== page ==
Contraceptive Mandate: Shifting public opinion?

This entry is part 4 of 5 in the series Contraceptive Mandate
Click the image to read Lyle Denniston's entire blog post summarizing the hearing.

Click the image to read Lyle Denniston’s entire blog post summarizing the hearing.

Hearings on the contraceptive mandate, before the U.S. Supreme Court, suggest that we may see a split ruling—with the ultimate decision in the hands of Justice Kennedy. Could this split decision also be reflected in shifting public opinion about the contraceptive mandate?

The cases before the high court concern whether for-profit corporations can opt out of the contraceptive mandate if it violates the religious principles of the corporate owners. The issue is not about all forms of contraception, but only those that end life after conception, such as the morning-after pill.

Court observer Lyle Denniston recaps the argument, calling it “one hearing, two dramas.” In his post on the Supreme Court of the United States blog, he says that that one drama was played by the liberal justices who oppose opting out on religious grounds and the other drama by the conservative justices who appear to support it.

Yesterday, I reported on a national poll about this issue, conducted in early March. A majority of Americans (53%) said that corporations should not be exempt from covering birth control in their insurance plans, even if violates the owner’s religious principles. Forty-one percent disagreed, saying that a corporation should be able to opt out if its owners have religious objections.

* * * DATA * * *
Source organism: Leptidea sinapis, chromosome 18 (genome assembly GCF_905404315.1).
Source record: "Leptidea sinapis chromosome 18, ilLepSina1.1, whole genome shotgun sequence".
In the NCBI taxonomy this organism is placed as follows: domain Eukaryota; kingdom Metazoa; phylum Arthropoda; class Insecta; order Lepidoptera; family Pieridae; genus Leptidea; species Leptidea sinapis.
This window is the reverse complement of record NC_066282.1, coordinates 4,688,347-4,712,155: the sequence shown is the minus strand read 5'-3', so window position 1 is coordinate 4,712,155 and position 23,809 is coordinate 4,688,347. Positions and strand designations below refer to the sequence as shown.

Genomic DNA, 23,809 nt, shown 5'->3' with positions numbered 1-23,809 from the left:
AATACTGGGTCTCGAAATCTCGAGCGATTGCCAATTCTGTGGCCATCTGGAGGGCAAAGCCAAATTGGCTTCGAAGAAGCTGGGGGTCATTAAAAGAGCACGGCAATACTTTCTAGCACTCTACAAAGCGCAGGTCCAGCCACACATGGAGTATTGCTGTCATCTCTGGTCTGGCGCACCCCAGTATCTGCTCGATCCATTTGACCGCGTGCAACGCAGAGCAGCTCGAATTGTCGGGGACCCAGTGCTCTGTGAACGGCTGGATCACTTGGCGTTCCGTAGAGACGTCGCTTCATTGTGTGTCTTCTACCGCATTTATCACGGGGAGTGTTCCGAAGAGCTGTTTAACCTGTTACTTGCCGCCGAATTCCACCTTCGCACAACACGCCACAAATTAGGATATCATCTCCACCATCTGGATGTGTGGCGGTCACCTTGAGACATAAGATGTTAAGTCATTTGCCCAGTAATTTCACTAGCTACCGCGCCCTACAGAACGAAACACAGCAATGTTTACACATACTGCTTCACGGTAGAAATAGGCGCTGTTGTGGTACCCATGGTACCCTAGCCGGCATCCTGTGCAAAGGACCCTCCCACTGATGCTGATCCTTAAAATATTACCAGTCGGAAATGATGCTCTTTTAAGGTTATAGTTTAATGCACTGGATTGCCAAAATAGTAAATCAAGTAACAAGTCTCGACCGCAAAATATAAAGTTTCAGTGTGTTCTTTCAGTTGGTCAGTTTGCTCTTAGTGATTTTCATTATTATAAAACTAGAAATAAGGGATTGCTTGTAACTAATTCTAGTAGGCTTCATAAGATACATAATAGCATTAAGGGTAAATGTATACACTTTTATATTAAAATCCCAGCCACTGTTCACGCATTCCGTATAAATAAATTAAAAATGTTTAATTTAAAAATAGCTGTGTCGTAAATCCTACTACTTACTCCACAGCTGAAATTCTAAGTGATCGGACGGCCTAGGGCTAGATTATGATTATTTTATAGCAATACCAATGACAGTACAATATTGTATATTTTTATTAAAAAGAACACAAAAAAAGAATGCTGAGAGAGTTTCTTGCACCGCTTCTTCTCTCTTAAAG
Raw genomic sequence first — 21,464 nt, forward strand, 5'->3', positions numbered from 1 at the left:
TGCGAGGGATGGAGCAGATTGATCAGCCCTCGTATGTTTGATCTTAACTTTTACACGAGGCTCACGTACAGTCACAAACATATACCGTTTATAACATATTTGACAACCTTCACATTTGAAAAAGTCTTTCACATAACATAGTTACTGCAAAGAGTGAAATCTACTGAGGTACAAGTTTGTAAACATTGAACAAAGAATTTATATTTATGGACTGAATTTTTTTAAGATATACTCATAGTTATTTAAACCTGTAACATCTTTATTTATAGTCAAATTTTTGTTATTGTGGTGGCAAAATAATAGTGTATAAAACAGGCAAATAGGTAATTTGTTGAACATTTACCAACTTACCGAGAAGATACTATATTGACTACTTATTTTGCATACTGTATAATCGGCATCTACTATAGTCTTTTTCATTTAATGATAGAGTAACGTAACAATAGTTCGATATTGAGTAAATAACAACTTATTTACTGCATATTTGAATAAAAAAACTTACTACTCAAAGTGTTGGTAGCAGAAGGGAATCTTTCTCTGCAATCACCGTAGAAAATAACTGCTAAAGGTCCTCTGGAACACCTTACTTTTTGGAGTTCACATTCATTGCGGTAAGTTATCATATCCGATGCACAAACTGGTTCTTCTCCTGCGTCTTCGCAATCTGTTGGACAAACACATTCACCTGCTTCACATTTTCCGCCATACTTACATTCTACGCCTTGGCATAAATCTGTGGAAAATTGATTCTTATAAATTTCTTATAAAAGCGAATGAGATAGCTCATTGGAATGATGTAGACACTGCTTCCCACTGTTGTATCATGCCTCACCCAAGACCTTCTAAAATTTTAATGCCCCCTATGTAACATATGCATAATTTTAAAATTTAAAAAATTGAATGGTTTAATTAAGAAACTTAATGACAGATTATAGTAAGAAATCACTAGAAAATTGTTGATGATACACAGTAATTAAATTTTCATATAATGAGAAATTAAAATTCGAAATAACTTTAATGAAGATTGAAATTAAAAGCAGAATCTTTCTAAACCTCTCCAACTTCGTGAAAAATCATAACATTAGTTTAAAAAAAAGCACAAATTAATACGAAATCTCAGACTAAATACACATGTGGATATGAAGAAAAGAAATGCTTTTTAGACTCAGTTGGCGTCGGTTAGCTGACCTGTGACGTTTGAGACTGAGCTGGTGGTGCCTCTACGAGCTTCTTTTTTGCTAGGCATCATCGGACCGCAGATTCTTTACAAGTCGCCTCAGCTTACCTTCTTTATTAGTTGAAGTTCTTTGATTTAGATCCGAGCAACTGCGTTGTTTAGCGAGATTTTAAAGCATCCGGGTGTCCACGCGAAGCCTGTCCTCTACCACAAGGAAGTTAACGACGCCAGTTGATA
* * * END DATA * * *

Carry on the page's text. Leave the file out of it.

Now, a poll taken just this week by Rasmussen Reports shows a different pattern: 40% oppose the religious exemption for the contraceptive mandate, compared to 49% who support it. A December 2012 poll by Rasmussen Reports showed somewhat less support for the religious exemption and somewhat more opposition to it.

Polls sometimes disagree. When they do, there are several possibilities. One is that sample procedures are different, resulting in a pool of respondents who are different in some way. Critics of Rasmussen Reports have said the pollster has a conservative bias. Another possibility is that the questions are worded differently. And, sometimes, polls different because they reflect shifts in public opinion.

Do you think that public opinion has shift about religious exemptions to the contraceptive mandate?

Has your opinion changed, and if so, why?

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